DNA extraction, PCR and SSR molecular markers used: During the 2016-2017 winter season, 10 seeds from each line (Best 20 selected lines) and their parents were soaked, germinated and placed in an incubator at 28°C for 20 days. DNA was extracted from the fresh seedlings of each line and their parents using the CTAB methods20 to evaluate with the help of molecular markers to establish the presence of fertility restoring genes (Rf3 and Rf4). For detection of polymorphism between parental lines, their DNAs were supposed to the PCR-amplification by 18 SSR markers according to previous studies17,21,22. Out of 18 SSR molecular markers,10 markers gave polymorphic between the parents and listed in Table 1.

Statistical analysis for field experiments: The observations and mean values were recorded and subjected to statistical analysis. The descriptive statistical analysis, analysis of variance (ANOVA) of yield and its component traits and correlation coefficients were worked out using SPSS software (version 20.0). The estimates of genotypic variance (GV), phenotypic variance (PV), phenotypic coefficient of variations (PCV%) and genotypic coefficient of variations (GCV%) were computed according to the formula suggested by Burton23. For the estimation of heritability the method outlined by Hanson et al.24. The genetic distance tree construction was expressed by using the Paleontological Statistics (PAST) software package using the mean performance of the studied genotypes25.

RESULTS AND DISCUSSION

Agronomic traits of 88 RILs population and their parents: The analysis of phenotypic data of parents and 88 RILs for six studied traits such as growth duration (day), plant height (cm), panicles/plant, 1000-grain weight (g), filled grains/panicle and grain yield/plant (g) in regard to the parameters, mean, range, skewness and standard deviation are presented in Table 2. Among these six traits, the parent of G46B showed desirable and higher values than those of PR6 for earliness, shorte stature and panicles/plant traits. Duration was 124 days in G46B and 127 days in PR6 and it ranged from 118-141 days among the 88 RILs. Plant height values were 97.0 and 107.0 cm for G46B and PR6, respectively and RILs population ranged between 84.0 and 116.0 cm. The parental line G46B recorded 23.0 panicles/plant and PR6 recorded 22.0 panicles, while the 88 RILs were ranged from 16.0-26.0 for panicles/plant. On the other hand, the parental line PR6 was higher than those of G46B in 1000-grain weight, filled grains/panicle and grain yield/plant. The mean value of grain yield was 51.6 g for PR6 and 47.2 g for G46B and it ranged from 37.8-67.5 among the RILs population.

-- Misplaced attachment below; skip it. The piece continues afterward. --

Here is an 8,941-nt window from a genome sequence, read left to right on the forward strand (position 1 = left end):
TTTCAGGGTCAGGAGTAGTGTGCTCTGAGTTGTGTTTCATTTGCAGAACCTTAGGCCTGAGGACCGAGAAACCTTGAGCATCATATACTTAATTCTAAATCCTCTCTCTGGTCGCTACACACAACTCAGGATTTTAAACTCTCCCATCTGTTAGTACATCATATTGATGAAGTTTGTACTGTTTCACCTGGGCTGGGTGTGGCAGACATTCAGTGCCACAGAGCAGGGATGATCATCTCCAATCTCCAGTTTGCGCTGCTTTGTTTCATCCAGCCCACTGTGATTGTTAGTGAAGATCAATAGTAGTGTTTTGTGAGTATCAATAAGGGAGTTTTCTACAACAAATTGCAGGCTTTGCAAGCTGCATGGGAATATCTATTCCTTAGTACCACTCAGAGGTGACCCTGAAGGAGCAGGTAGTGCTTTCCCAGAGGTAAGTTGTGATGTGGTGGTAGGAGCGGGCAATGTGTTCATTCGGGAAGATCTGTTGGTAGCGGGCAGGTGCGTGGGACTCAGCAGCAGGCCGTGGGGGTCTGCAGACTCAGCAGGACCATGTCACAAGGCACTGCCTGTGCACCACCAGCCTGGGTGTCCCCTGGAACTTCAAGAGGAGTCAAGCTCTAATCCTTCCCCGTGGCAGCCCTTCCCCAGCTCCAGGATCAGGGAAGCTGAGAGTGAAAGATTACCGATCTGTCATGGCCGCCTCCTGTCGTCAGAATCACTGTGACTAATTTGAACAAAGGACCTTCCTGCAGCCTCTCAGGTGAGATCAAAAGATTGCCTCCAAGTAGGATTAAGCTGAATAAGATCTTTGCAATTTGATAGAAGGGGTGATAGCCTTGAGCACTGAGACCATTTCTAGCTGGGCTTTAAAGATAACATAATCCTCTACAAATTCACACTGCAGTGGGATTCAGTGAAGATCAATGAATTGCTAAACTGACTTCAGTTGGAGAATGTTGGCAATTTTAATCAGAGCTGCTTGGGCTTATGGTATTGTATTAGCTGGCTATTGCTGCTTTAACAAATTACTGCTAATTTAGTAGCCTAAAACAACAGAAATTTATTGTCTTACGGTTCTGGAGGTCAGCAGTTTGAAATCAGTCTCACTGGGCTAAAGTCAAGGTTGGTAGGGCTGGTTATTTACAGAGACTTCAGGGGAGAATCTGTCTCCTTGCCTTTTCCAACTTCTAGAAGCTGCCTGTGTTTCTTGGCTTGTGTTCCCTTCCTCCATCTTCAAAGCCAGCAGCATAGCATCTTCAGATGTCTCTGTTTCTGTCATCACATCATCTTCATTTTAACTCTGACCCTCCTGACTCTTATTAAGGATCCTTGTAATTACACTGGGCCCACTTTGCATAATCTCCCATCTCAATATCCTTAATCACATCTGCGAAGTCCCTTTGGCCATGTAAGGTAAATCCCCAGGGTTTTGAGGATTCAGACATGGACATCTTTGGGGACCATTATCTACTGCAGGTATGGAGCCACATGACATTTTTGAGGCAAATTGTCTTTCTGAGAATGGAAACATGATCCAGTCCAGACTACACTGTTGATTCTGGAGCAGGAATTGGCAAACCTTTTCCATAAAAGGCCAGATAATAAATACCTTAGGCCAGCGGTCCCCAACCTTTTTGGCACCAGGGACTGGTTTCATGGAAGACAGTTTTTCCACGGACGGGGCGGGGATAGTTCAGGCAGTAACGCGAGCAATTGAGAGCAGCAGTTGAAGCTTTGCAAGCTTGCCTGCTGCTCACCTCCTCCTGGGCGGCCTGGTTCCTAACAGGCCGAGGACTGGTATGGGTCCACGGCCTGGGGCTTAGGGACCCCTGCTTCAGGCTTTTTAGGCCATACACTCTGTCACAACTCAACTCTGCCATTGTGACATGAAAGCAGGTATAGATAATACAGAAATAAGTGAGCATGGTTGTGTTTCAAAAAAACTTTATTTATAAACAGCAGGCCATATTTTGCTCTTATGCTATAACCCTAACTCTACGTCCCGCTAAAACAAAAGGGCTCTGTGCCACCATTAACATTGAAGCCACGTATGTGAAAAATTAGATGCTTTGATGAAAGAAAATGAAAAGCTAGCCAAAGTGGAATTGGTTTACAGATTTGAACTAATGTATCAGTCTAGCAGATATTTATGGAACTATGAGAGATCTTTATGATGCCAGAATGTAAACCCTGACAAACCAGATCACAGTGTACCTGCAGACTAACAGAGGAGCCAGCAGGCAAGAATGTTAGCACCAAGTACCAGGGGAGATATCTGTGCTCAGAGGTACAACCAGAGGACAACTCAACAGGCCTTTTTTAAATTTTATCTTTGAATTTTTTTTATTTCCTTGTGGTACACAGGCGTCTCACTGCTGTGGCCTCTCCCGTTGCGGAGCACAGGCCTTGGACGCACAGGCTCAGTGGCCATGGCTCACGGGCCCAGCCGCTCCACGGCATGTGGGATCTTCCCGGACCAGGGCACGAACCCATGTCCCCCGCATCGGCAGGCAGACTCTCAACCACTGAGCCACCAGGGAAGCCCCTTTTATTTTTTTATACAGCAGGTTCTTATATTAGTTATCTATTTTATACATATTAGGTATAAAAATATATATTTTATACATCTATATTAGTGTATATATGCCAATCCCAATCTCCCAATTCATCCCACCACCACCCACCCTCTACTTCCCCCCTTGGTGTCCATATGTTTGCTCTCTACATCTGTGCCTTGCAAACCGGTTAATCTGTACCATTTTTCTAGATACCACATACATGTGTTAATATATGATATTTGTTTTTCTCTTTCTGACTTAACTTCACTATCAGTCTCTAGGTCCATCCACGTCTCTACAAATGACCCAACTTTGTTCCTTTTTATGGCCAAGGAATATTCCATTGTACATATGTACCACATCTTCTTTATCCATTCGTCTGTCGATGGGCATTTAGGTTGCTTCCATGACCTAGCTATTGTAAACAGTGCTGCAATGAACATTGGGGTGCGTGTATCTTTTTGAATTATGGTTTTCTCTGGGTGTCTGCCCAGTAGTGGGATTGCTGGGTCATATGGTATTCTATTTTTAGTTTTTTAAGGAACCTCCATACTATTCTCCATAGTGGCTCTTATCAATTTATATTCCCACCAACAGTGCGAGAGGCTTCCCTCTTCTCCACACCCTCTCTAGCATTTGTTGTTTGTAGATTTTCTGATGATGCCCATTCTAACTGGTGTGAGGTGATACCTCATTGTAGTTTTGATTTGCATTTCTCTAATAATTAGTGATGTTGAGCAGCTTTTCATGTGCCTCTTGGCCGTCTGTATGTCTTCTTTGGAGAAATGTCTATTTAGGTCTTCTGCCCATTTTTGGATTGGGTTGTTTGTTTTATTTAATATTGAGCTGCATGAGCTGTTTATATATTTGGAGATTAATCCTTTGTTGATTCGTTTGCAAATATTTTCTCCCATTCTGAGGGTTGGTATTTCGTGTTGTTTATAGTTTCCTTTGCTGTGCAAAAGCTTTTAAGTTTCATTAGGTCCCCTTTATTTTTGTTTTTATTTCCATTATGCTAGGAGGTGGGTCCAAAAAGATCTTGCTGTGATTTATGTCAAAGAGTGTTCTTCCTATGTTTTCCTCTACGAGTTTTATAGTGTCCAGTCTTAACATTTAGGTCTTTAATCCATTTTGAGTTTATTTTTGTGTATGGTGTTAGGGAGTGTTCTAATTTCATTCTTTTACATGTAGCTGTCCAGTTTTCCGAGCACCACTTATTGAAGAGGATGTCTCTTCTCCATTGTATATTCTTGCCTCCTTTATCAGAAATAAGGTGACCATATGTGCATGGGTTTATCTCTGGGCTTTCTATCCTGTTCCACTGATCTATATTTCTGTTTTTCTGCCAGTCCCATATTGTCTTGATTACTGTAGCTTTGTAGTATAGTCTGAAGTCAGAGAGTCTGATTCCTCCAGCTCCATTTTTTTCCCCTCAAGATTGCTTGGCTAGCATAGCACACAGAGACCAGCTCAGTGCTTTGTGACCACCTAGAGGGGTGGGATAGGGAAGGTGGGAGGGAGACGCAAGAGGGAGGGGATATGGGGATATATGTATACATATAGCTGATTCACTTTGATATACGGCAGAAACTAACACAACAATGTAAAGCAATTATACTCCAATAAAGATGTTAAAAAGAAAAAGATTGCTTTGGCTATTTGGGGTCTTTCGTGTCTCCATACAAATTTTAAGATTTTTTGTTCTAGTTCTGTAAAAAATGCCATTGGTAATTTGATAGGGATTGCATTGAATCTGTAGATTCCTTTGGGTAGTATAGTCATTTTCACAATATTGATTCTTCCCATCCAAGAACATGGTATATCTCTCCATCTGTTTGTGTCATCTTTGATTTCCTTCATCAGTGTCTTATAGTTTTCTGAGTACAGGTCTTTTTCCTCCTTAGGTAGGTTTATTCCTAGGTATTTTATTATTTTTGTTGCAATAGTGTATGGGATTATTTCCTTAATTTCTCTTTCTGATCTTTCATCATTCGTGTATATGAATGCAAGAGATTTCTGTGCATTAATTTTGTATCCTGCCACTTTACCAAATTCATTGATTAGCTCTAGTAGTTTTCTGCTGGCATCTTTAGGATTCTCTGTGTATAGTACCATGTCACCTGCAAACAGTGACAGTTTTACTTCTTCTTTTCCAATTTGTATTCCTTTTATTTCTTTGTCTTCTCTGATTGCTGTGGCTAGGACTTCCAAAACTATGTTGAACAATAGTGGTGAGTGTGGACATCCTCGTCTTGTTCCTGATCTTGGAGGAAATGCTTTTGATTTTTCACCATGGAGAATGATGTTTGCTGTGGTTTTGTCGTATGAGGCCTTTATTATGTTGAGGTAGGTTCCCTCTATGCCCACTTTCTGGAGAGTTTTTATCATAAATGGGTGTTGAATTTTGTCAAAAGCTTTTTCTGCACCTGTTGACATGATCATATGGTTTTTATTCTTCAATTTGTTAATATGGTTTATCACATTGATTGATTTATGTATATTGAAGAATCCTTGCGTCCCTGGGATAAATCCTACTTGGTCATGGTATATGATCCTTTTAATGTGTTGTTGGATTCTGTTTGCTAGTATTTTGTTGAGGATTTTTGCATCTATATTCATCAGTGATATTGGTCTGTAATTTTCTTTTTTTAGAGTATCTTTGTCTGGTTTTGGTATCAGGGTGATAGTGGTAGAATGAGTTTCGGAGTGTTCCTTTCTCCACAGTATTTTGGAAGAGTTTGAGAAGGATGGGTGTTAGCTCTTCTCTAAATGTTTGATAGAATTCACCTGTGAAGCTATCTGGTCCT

Histograms showing the distribution of the phenotypic variation for the 6 studied traits in the 88 RILs population are presented in Fig. 2. The phenotypic variation of the six traits displayed a continuous distribution and the skewness values ranged from -2.09 to 0.83 with fewer values, implying and suggesting near normal distributions.

Image for - Assessment of Genetic Variability and Identification of Fertility Restoration Genes Rf3, Rf4 of WA-CMS in RILs Population of Rice
Fig. 2(a-f): Frequency distribution of 6 yield-related traits in 88 RILs and mean values of G46B and PR6 grown in 2015 season

Table 2: Phenotypic analysis of 88 recombinant inbred lines (RILs) and their parents during 2015 season
Image for - Assessment of Genetic Variability and Identification of Fertility Restoration Genes Rf3, Rf4 of WA-CMS in RILs Population of Rice

It also illustrated that the frequency distribution of the 6 traits varied widely In addition, transgressive segregation was observed higher for all traits indicating reflecting quantitative and polygenic inheritance. The range and mean values of the studied traits indicating transgressive segregation nature in the recombinant inbred lines and this result is agreement with these obtained by Tehrim et al.26 and Chaudhari et al.27.

Table 3: Mean performance and variance analysis of agro-morphological traits for the best selected lines (20 RILs)
Image for - Assessment of Genetic Variability and Identification of Fertility Restoration Genes Rf3, Rf4 of WA-CMS in RILs Population of Rice
#Degree of freedom, **Significant at 0.01 level